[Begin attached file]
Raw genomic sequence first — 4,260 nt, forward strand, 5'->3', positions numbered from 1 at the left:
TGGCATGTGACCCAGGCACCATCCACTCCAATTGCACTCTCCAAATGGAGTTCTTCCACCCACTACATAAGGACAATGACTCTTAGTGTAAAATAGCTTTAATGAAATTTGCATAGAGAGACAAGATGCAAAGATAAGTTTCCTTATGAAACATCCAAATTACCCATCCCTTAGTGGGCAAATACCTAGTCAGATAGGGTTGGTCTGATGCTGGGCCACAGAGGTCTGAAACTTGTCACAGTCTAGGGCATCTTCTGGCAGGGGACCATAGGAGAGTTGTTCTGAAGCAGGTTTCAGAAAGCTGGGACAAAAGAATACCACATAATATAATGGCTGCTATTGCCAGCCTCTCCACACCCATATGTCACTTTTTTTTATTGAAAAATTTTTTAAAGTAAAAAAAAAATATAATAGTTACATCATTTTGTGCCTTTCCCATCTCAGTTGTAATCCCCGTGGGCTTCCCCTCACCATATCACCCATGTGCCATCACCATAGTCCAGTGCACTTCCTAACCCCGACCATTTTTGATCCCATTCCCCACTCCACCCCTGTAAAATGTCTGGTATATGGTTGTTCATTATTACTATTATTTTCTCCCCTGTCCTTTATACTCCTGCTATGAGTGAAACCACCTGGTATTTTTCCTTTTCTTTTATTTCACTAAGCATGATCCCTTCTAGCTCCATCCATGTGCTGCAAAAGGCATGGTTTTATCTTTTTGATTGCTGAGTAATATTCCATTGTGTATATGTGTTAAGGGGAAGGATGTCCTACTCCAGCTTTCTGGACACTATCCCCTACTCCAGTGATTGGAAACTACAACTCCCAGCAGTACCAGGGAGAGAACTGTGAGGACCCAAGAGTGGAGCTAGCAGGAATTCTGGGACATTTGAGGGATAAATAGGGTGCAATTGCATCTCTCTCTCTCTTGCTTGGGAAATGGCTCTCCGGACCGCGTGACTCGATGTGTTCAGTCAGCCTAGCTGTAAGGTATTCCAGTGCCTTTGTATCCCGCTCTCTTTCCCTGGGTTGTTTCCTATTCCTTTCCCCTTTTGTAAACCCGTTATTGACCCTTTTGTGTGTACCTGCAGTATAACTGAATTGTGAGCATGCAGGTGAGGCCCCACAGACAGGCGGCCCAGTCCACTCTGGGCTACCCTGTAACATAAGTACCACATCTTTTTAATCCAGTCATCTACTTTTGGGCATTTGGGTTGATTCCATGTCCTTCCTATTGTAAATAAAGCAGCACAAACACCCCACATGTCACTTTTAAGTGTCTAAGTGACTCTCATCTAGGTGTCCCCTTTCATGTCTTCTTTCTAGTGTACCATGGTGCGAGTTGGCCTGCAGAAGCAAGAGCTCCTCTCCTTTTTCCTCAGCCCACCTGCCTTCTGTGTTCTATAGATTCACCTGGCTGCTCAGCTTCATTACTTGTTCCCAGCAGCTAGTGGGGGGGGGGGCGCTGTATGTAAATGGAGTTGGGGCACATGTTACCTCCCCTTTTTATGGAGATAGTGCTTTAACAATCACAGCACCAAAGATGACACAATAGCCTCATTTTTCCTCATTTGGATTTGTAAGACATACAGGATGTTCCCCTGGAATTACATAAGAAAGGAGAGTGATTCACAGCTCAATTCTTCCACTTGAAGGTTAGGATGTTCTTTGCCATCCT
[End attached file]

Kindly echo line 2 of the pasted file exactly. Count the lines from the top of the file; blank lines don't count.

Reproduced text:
TGGCATGTGACCCAGGCACCATCCACTCCAATTGCACTCTCCAAATGGAGTTCTTCCACCCACTACATAAGGACAATGACTCTTAGTGTAAAATAGCTTTAATGAAATTTGCATAGAGAGACAAGATGCAAAGATAAGTTTCCTTATGAAACATCCAAATTACCCATCCCTTAGTGGGCAAATACCTAGTCAGATAGGGTTGGTCTGATGCTGGGCCACAGAGGTCTGAAACTTGTCACAGTCTAGGGCATCTTCTGGCAGGGGACCATAGGAGAGTTGTTCTGAAGCAGGTTTCAGAAAGCTGGGACAAAAGAATACCACATAATATAATGGCTGCTATTGCCAGCCTCTCCACACCCATATGTCACTTTTTTTTATTGAAAAATTTTTTAAAGTAAAAAAAAAATATAATAGTTACATCATTTTGTGCCTTTCCCATCTCAGTTGTAATCCCCGTGGGCTTCCCCTCACCATATCACCCATGTGCCATCACCATAGTCCAGTGCACTTCCTAACCCCGACCATTTTTGATCCCATTCCCCACTCCACCCCTGTAAAATGTCTGGTATATGGTTGTTCATTATTACTATTATTTTCTCCCCTGTCCTTTATACTCCTGCTATGAGTGAAACCACCTGGTATTTTTCCTTTTCTTTTATTTCACTAAGCATGATCCCTTCTAGCTCCATCCATGTGCTGCAAAAGGCATGGTTTTATCTTTTTGATTGCTGAGTAATATTCCATTGTGTATATGTGTTAAGGGGAAGGATGTCCTACTCCAGCTTTCTGGACACTATCCCCTACTCCAGTGATTGGAAACTACAACTCCCAGCAGTACCAGGGAGAGAACTGTGAGGACCCAAGAGTGGAGCTAGCAGGAATTCTGGGACATTTGAGGGATAAATAGGGTGCAATTGCATCTCTCTCTCTCTTGCTTGGGAAATGGCTCTCCGGACCGCGTGACTCGATGTGTTCAGTCAGCCTAGCTGTAAGGTATTCCAGTGCCTTTGTATCCCGCTCTCTTTCCCTGGGTTGTTTCCTATTCCTTTCCCCTTTTGTAAACCCGTTATTGACCCTTTTGTGTGTACCTGCAGTATAACTGAATTGTGAGCATGCAGGTGAGGCCCCACAGACAGGCGGCCCAGTCCACTCTGGGCTACCCTGTAACATAAGTACCACATCTTTTTAATCCAGTCATCTACTTTTGGGCATTTGGGTTGATTCCATGTCCTTCCTATTGTAAATAAAGCAGCACAAACACCCCACATGTCACTTTTAAGTGTCTAAGTGACTCTCATCTAGGTGTCCCCTTTCATGTCTTCTTTCTAGTGTACCATGGTGCGAGTTGGCCTGCAGAAGCAAGAGCTCCTCTCCTTTTTCCTCAGCCCACCTGCCTTCTGTGTTCTATAGATTCACCTGGCTGCTCAGCTTCATTACTTGTTCCCAGCAGCTAGTGGGGGGGGGGGCGCTGTATGTAAATGGAGTTGGGGCACATGTTACCTCCCCTTTTTATGGAGATAGTGCTTTAACAATCACAGCACCAAAGATGACACAATAGCCTCATTTTTCCTCATTTGGATTTGTAAGACATACAGGATGTTCCCCTGGAATTACATAAGAAAGGAGAGTGATTCACAGCTCAATTCTTCCACTTGAAGGTTAGGATGTTCTTTGCCATCCT